VOL. 127 | NO. 223 | Wednesday, November 14, 2012
By RICHARD J. ALLEY
In an unassuming building in Germantown is a company helping to shape the way combat pilots and ground crew work, and combat missions are flown the world over.
Alan Mullen is chairman and chief visionary officer of Crew Training International. The company, which trains pilots of unmanned aircraft or drones for the military, is planning to expand.
(Photo: Lance Murphey)
Inside that building, situated among aviation memorabilia and artifacts, is Alan Mullen, former Navy pilot assigned to the U.S.S. Nimitz and TOPGUN instructor, and the founder of Crew Training International.
CTI, the Memphis-based firm with top secret clearance that provides training, safety management systems and innovative programs to facilitate critical skill retention and risk management for clients such as the Department of Defense and all units of the Combat Air Forces, recently won a $17 million contract to provide Contract Aircrew Training and Courseware Development for the U.S. Air Force Fighter Weapons School, part of the 57th Wing at Nellis Air Force Base outside of Las Vegas.
The contract is significant “not totally in terms of revenue, which is important, but the length of it because it’s five years and we’ll acquire 14 or so additional employees so it’s good for the company in terms of longevity,” said President and CEO, Jack Holt.
He added that CTI has provided “similar services up to and including flight training for their unmanned aerial system effort” at nearby Creech Air Force Base for more than four years.
Founded in 1992 by Steve Harden and Mullen, now the chairman and chief visionary officer, CTI now boasts multimillion dollar paydays and staff numbering 260 dotted all around the country, mainly near Air Force bases, with around 35 in the Memphis area. Their training program for NATO forces in Geilenkirchen, Germany, was just awarded a contract expansion and will see around 20 employees there.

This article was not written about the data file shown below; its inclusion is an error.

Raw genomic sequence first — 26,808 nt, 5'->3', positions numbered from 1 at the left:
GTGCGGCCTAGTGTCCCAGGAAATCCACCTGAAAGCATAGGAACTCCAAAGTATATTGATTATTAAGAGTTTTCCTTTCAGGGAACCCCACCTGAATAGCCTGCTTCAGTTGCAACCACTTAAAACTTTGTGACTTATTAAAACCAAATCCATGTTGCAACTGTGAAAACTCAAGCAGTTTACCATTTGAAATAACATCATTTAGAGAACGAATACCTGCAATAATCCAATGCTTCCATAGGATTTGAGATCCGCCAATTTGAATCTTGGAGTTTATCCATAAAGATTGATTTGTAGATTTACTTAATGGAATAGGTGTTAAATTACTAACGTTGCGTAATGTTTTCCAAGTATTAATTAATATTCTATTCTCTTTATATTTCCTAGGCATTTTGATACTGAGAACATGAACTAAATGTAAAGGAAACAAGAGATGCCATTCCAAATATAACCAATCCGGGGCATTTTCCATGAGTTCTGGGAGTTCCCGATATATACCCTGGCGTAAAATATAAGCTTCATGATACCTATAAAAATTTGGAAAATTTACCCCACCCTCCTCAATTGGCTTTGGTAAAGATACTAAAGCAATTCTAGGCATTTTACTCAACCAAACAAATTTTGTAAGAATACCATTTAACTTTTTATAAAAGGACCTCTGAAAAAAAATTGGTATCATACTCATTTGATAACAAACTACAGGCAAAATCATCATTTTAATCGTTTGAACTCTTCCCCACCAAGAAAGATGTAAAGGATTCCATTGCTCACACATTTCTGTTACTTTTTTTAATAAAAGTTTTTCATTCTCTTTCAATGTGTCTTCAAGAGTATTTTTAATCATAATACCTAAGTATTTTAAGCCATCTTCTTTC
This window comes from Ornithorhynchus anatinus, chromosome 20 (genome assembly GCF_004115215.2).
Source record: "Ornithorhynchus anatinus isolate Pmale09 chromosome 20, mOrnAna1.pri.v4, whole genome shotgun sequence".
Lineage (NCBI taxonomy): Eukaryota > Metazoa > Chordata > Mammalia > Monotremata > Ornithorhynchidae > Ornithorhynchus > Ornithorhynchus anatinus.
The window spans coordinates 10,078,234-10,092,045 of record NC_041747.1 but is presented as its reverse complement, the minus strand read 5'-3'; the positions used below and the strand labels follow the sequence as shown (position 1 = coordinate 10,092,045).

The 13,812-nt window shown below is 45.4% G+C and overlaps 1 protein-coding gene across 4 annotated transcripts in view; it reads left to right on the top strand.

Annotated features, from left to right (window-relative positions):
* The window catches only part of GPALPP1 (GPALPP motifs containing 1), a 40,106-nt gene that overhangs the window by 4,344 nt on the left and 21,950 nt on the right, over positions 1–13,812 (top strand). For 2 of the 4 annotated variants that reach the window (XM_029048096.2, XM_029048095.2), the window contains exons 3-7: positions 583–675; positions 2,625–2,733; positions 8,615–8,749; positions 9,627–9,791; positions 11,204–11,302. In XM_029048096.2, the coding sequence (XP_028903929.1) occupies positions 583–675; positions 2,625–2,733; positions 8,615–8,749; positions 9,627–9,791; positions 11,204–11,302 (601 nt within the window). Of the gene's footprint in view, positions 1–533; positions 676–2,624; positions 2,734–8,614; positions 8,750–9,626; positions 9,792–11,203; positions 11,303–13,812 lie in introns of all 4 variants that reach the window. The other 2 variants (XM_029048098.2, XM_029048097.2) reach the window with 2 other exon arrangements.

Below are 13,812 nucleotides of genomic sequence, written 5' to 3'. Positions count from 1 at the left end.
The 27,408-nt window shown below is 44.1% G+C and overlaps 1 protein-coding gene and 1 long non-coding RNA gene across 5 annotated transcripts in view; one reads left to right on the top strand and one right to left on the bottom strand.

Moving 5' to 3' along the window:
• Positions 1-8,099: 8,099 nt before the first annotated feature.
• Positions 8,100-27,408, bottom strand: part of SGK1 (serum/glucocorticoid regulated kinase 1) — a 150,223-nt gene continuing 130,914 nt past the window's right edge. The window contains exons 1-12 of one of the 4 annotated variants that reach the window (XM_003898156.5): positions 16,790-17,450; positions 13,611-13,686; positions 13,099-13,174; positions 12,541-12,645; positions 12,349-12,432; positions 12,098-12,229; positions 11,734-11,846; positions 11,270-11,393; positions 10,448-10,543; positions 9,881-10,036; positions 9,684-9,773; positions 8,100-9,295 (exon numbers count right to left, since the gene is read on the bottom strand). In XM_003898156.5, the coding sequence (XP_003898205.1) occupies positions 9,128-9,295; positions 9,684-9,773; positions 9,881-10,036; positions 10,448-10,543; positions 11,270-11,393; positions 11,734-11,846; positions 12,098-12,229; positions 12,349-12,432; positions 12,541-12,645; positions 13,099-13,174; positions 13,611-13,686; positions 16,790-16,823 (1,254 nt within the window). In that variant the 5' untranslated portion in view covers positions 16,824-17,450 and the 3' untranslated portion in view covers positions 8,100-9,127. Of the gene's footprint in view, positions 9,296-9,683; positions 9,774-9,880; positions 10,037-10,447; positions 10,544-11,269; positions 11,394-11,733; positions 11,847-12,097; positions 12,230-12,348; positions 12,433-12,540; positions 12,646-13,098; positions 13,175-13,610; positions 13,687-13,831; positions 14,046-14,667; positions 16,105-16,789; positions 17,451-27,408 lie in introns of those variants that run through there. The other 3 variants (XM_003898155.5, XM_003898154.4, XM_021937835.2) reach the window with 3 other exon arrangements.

It may not have quite that small business feel, yet this is just how it began, in a playroom above Mullen’s garage in Germantown, a second job for the now-retired FedEx pilot.
Now, however, the work is a complex network of software development, on- and off-site training, mandatory audits by government and private agencies and a constant tinkering with their products to better serve clients.
CTI works in three basic parts to its value proposition, Mullen said. The first is the development of courseware for training, using a structured methodology, a process developed during World War II that fueled the industrial explosion and made it possible to produce the vast number of fighter and bomber planes used to win that war.
“The way that those assembly lines were operated was by giving very specific training to the individuals that were building that equipment,” Mullen said. They were trained with “exactly the information they needed to perform their function; no more, no less.”
It’s a methodology that grew into a science of instructional system design and is a requirement now in the military, for the Federal Aviation Administration, and by all the airlines for their pilots and mechanics.
The second part is contract aircrew training, providing instructors to deliver the portion of the training, which is instructed live.
“Our job is to keep those instructors standardized.”
–Alan Mullen, Founder of Crew Training International
“Any class or simulator event, or over-the-shoulder training in the case of unmanned aircraft, or any one-on-one tutoring that may occur, we provide an instructor to do that,” Mullen said. “Our job is to keep those instructors standardized, keep their qualifications up to date using the courseware we developed.”
CTI employs many former members of the Air Force for its training, giving these men and women, many of whom may only be in their early 40s by retirement age, a second chance at a career with the very specialized training they’ve received.
The third part involves all of the systems and software to manage the previous two parts, including a training management system, learning management system and operations management system.
“From the government point of view, you have to keep track of all the different courses, the versions of those courses, when they were approved by the cognizant government oversight people,” Mullen said. “All that work used to be done manually. … But we have a system that we developed internally that makes all of that electronic.”
CTI has also done human factors training in the past for hospitals, outpatient surgery centers and emergency rooms, a portion of the business that was eventually spun off into an independent company.
Mullen’s path to the captain’s chair is one that has taken him by rail through Scotland, where he was born, to a harbor in Southampton, England, to board the Queen Mary and emigrate to the United States with his parents when he was only 5. This personification of the American Dream would go on to college at Cornell, join the Navy, fly for FedEx and found one of the leading company’s in its industry.